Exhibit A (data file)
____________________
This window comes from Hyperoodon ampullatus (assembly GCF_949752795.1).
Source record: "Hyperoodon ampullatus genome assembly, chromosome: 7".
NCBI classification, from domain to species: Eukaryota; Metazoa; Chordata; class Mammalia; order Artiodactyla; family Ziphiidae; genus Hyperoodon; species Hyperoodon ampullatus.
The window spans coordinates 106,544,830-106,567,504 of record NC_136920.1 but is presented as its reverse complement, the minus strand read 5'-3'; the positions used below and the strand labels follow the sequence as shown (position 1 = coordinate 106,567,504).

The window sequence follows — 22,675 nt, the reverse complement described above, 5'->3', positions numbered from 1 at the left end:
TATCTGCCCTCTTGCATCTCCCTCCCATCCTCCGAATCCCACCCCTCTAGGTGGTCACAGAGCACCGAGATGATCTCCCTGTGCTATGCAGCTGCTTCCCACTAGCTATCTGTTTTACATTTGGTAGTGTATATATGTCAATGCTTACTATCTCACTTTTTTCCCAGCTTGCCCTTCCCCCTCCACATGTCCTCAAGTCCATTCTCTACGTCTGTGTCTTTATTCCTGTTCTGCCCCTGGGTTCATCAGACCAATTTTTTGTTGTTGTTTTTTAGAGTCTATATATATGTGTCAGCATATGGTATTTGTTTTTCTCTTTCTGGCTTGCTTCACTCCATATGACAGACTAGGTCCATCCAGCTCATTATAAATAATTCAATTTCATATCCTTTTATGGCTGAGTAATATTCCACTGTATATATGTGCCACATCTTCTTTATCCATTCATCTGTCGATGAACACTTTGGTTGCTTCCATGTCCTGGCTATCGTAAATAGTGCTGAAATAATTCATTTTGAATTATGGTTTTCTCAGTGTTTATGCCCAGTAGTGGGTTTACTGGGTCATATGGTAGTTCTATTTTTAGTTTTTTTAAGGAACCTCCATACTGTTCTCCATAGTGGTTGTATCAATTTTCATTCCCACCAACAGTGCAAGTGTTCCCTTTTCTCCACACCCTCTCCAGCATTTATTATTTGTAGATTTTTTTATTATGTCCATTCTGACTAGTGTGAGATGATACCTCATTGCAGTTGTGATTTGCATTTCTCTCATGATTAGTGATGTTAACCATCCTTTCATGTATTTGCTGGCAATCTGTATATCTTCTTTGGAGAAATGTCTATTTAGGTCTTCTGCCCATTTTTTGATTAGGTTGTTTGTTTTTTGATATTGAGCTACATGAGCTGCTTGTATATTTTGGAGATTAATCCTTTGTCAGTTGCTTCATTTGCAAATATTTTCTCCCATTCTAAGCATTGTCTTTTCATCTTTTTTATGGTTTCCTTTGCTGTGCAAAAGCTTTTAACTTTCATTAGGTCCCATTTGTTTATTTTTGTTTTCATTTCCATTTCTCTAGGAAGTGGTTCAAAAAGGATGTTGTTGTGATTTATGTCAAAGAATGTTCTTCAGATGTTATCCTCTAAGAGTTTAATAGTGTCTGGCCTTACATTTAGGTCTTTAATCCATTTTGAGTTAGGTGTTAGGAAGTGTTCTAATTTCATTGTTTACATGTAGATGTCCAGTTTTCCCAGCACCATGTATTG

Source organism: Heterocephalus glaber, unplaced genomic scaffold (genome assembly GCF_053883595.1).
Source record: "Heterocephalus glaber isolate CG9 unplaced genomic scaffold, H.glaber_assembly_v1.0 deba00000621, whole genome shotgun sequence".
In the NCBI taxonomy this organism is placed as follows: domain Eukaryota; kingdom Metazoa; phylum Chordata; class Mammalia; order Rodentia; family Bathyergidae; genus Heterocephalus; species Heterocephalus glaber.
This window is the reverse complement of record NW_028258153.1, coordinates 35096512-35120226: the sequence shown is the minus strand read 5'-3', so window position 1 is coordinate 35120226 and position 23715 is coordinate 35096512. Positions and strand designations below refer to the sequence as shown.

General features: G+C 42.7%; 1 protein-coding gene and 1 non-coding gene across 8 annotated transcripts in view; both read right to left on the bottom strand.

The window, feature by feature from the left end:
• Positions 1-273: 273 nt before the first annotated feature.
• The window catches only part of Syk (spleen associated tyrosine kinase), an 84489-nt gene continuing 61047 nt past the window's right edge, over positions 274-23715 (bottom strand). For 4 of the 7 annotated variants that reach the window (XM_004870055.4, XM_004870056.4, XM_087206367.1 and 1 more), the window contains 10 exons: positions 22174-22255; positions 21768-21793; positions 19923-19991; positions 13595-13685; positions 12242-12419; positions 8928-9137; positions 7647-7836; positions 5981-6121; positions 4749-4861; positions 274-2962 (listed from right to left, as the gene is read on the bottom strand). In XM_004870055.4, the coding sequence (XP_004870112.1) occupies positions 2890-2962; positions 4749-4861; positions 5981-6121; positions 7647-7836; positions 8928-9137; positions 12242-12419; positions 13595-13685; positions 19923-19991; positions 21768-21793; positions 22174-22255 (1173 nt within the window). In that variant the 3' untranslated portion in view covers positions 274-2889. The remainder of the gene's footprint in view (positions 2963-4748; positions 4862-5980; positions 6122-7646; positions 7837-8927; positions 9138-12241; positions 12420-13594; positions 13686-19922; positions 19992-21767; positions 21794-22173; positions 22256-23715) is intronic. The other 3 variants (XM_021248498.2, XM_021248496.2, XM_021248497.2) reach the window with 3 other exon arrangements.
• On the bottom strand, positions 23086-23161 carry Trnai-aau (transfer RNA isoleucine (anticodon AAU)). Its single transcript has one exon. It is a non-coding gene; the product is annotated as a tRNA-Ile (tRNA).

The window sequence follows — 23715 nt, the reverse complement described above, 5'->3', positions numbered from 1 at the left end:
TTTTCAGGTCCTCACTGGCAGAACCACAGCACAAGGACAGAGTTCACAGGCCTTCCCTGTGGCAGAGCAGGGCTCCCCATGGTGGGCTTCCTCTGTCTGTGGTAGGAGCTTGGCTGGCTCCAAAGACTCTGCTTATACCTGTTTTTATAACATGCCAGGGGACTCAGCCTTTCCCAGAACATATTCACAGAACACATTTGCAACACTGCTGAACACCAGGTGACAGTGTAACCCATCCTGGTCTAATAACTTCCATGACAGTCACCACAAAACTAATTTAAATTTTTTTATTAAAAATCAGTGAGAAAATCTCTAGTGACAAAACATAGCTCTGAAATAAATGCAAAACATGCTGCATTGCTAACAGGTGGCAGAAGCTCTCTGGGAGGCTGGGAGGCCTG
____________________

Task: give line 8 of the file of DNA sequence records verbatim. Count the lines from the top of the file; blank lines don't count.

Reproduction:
Source record: "Heterocephalus glaber isolate CG9 unplaced genomic scaffold, H.glaber_assembly_v1.0 deba00000621, whole genome shotgun sequence".